Headcount vs FTE: Which Resource Management Model Is Better?
While making resource management decisions may not be as easy as falling off a log, some choices have yet to be made in this regard. The objective of the exercise is to choose a model that is affordable for the company and will yield the best results for capacity planning and project management planning.
What’s the difference between these two models and how do you determine the best fit for you? Here, we will draw a comparison between the two leading resource management models: headcount and Full-Time Equivalent (FTE).
Headcount vs FTE
While selecting and assigning resources for a project, an organization must think about the product it has to deliver, its budget, and how it can get the highest ROI. Headcount and FTE offer two disparate models for managing the time and cost of venture resources.
This model calculates each person, in one role, working the full amount of time assigned for a role (supposedly 40 hours per week). Headcount is a perfect model for HR-related planning and scaling an organization, while companies that use headcount are focused on ensuring they have people in place to perform a general organizational plan. Typically, it seeks to fill roles, but doesn’t come down to aligning people with particular skills to project tasks. Eventually, headcount is more demanding for project planning, because having an individual in a role does not ensure they can or should be the only resource for a wide range of tasks.
How to carry out headcount planning
Headcount planning is a hugely strategic exercise that seeks to address the goals, objectives, and developments a business undergoes. There are numerous steps included in planning the workforce, such as defining your company strategy and outlining business goals and changes within industry with a potential impact on how a company will need to design and grow its workforce. Defining performance metrics to ascertain if you are employing teams with people with skills that can meet existing goals also constitutes part of headcount planning. Another key element of the entire exercise is to analyze your existing workforce and recognize strategic loopholes while using gap analysis findings to formulate a recruitment strategy.
What are the benefits of headcount planning?
One of the key benefits of headcount planning is that a company’s human resource department can align its workforce talent with the organizational strategies and objectives. In addition, loopholes in the workforce can be recognized, which helps focus on hiring efforts. Headcount planning also informs long-term workforce planning while creating performance goals against company metrics.
Headcount planning glitches
While headcount planning can help a company build and scale its staff, it also entails a number of risks.
- The likelihood of not recognizing high-priority skills may compel a team to bring on supplementary resources, adversely affecting the budget.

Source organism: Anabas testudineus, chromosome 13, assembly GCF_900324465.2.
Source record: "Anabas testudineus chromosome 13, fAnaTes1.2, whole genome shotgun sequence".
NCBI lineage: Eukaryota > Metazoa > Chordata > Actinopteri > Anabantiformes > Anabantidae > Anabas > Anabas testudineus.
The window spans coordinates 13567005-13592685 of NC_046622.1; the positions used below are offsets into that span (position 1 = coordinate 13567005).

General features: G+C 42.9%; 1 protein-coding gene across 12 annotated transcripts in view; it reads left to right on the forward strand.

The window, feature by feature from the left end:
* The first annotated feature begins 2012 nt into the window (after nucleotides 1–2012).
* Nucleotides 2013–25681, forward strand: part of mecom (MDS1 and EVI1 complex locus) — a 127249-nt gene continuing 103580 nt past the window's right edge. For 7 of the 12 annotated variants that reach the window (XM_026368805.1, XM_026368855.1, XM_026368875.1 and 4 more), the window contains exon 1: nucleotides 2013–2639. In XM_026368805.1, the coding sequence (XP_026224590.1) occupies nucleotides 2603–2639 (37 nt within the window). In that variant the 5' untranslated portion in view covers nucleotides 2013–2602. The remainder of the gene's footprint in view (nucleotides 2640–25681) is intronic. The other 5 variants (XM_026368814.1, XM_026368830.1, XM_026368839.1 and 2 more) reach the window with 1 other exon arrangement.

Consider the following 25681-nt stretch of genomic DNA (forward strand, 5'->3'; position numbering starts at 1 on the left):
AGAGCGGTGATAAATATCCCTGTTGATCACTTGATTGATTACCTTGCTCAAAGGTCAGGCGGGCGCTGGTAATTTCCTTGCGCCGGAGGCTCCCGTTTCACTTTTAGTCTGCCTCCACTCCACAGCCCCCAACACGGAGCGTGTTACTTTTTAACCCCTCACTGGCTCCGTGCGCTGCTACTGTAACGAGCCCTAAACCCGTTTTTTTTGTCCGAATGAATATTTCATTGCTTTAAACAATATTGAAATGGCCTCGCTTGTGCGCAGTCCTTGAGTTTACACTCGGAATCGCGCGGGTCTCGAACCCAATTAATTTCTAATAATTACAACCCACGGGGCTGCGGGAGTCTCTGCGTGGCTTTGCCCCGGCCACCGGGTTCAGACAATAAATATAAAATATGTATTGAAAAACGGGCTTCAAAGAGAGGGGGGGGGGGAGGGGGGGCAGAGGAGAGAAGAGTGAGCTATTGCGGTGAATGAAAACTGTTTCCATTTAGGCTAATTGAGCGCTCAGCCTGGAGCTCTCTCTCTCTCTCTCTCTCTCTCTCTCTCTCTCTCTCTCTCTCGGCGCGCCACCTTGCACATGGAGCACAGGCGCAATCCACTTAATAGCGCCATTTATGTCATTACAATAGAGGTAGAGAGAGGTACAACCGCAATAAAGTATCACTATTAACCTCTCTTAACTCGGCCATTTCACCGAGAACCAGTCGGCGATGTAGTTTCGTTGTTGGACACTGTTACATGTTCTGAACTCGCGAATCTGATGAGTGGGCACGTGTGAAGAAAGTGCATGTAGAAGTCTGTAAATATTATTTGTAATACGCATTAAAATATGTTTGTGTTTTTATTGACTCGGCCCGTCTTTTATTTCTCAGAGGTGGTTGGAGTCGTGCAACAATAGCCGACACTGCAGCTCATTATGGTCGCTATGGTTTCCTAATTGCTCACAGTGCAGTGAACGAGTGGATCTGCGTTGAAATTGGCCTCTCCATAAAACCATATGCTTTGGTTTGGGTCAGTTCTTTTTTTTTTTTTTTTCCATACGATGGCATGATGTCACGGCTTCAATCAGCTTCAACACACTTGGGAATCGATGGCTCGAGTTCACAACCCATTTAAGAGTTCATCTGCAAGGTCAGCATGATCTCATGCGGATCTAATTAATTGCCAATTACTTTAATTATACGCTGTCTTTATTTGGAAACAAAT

- It is nearly impossible to plan for the peaks and troughs of business needs, which leads to overstaffing and understaffing during the year.
- There is a likely disconnect in why and how headcount is used. The business (HR) is focused on the model as a tactical tool, while project teams and process owners have to take a closer look at what is needed in reality.
How to calculate FTE
An FTE is the number of hours worked to equal one full-time resource. The model is used to translate the hours worked by part-timers or servicers into the equivalent of a full-timer. There are a number of ways for counting an organization’s FTE requirements, but it’s eventually simple division that is based on your structure. If your organization’s workweek is 50 hours, and you need a technical writer on your project team for 25 hours per week, divide 25/50. The answer, 0.5, is the FTE for that technical writer role.
This formula can be applied using your total number of project hours, or you can really reduce your burden by using a volume management tool.
What are the benefits of using the FTE model?
- If you find project priorities fluctuating, you can fine-tune your resources as required without pulling a full-time person away from larger obligations. FTE offers visibility into the consequences of responding to those fluctuating priorities, such as whether or not you need to hire someone new because the number of FTE doesn’t match the number of hours needed to work each week.
- You can involve resources that specialize in particular fields, and you don’t want to waste a full-time person because you need to overlap resources by hiring a temporary individual with a particular set of services.
- It offers transparency for when you need to hire part-time resources for short-term ventures.
FTE planning glitches
While resource needs may be realistically fulfilled by FTE, project management issues can disrupt the effort. headcount. An organization’s resource budget may lack funding, restricting its capacity to bring on the FTEs is the need of the hour. Another problem is the overall project hours that may be under- or overestimated.
Experts believe that both headcount and FTE have their own pros and cons, it’s up to an organization to decide which one of them suits it given its particular resource management needs. However, an organization may be in a better position to decide which model is more affordable and produces the best results for capacity planning and project management planning.
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